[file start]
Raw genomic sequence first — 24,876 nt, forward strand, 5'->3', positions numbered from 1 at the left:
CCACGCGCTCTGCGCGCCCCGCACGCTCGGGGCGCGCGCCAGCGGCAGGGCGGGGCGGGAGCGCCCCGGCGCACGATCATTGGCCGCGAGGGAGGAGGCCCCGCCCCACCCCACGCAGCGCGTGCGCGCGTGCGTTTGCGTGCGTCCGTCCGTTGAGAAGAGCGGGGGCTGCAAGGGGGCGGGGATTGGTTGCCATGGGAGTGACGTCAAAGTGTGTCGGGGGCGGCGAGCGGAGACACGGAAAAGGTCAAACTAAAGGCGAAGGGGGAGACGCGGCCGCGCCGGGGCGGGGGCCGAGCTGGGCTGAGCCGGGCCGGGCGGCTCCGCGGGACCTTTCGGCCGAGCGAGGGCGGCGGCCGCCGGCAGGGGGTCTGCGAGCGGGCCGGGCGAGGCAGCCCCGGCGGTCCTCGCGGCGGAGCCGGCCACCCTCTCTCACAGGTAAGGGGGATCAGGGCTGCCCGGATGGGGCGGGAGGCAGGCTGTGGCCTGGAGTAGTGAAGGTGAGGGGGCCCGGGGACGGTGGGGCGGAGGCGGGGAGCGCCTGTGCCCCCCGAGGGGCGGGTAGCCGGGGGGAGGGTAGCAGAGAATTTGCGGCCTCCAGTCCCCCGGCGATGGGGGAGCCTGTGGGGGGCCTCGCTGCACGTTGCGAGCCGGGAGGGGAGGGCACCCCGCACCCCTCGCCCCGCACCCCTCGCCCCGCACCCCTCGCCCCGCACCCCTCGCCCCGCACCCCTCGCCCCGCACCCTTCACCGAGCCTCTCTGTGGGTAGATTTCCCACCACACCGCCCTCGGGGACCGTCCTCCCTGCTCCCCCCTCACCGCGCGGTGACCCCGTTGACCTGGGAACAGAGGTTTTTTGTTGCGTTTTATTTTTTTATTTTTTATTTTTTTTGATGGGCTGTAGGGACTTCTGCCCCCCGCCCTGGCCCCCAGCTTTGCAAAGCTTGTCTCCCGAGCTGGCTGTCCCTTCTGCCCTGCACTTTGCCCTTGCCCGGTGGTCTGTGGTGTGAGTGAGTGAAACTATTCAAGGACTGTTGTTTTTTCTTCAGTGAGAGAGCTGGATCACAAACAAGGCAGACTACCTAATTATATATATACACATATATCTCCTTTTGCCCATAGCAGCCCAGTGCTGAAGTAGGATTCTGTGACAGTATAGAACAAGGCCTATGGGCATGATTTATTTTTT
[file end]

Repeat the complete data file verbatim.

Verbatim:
Raw genomic sequence first — 24,876 nt, forward strand, 5'->3', positions numbered from 1 at the left:
CCACGCGCTCTGCGCGCCCCGCACGCTCGGGGCGCGCGCCAGCGGCAGGGCGGGGCGGGAGCGCCCCGGCGCACGATCATTGGCCGCGAGGGAGGAGGCCCCGCCCCACCCCACGCAGCGCGTGCGCGCGTGCGTTTGCGTGCGTCCGTCCGTTGAGAAGAGCGGGGGCTGCAAGGGGGCGGGGATTGGTTGCCATGGGAGTGACGTCAAAGTGTGTCGGGGGCGGCGAGCGGAGACACGGAAAAGGTCAAACTAAAGGCGAAGGGGGAGACGCGGCCGCGCCGGGGCGGGGGCCGAGCTGGGCTGAGCCGGGCCGGGCGGCTCCGCGGGACCTTTCGGCCGAGCGAGGGCGGCGGCCGCCGGCAGGGGGTCTGCGAGCGGGCCGGGCGAGGCAGCCCCGGCGGTCCTCGCGGCGGAGCCGGCCACCCTCTCTCACAGGTAAGGGGGATCAGGGCTGCCCGGATGGGGCGGGAGGCAGGCTGTGGCCTGGAGTAGTGAAGGTGAGGGGGCCCGGGGACGGTGGGGCGGAGGCGGGGAGCGCCTGTGCCCCCCGAGGGGCGGGTAGCCGGGGGGAGGGTAGCAGAGAATTTGCGGCCTCCAGTCCCCCGGCGATGGGGGAGCCTGTGGGGGGCCTCGCTGCACGTTGCGAGCCGGGAGGGGAGGGCACCCCGCACCCCTCGCCCCGCACCCCTCGCCCCGCACCCCTCGCCCCGCACCCCTCGCCCCGCACCCCTCGCCCCGCACCCTTCACCGAGCCTCTCTGTGGGTAGATTTCCCACCACACCGCCCTCGGGGACCGTCCTCCCTGCTCCCCCCTCACCGCGCGGTGACCCCGTTGACCTGGGAACAGAGGTTTTTTGTTGCGTTTTATTTTTTTATTTTTTATTTTTTTTGATGGGCTGTAGGGACTTCTGCCCCCCGCCCTGGCCCCCAGCTTTGCAAAGCTTGTCTCCCGAGCTGGCTGTCCCTTCTGCCCTGCACTTTGCCCTTGCCCGGTGGTCTGTGGTGTGAGTGAGTGAAACTATTCAAGGACTGTTGTTTTTTCTTCAGTGAGAGAGCTGGATCACAAACAAGGCAGACTACCTAATTATATATATACACATATATCTCCTTTTGCCCATAGCAGCCCAGTGCTGAAGTAGGATTCTGTGACAGTATAGAACAAGGCCTATGGGCATGATTTATTTTTT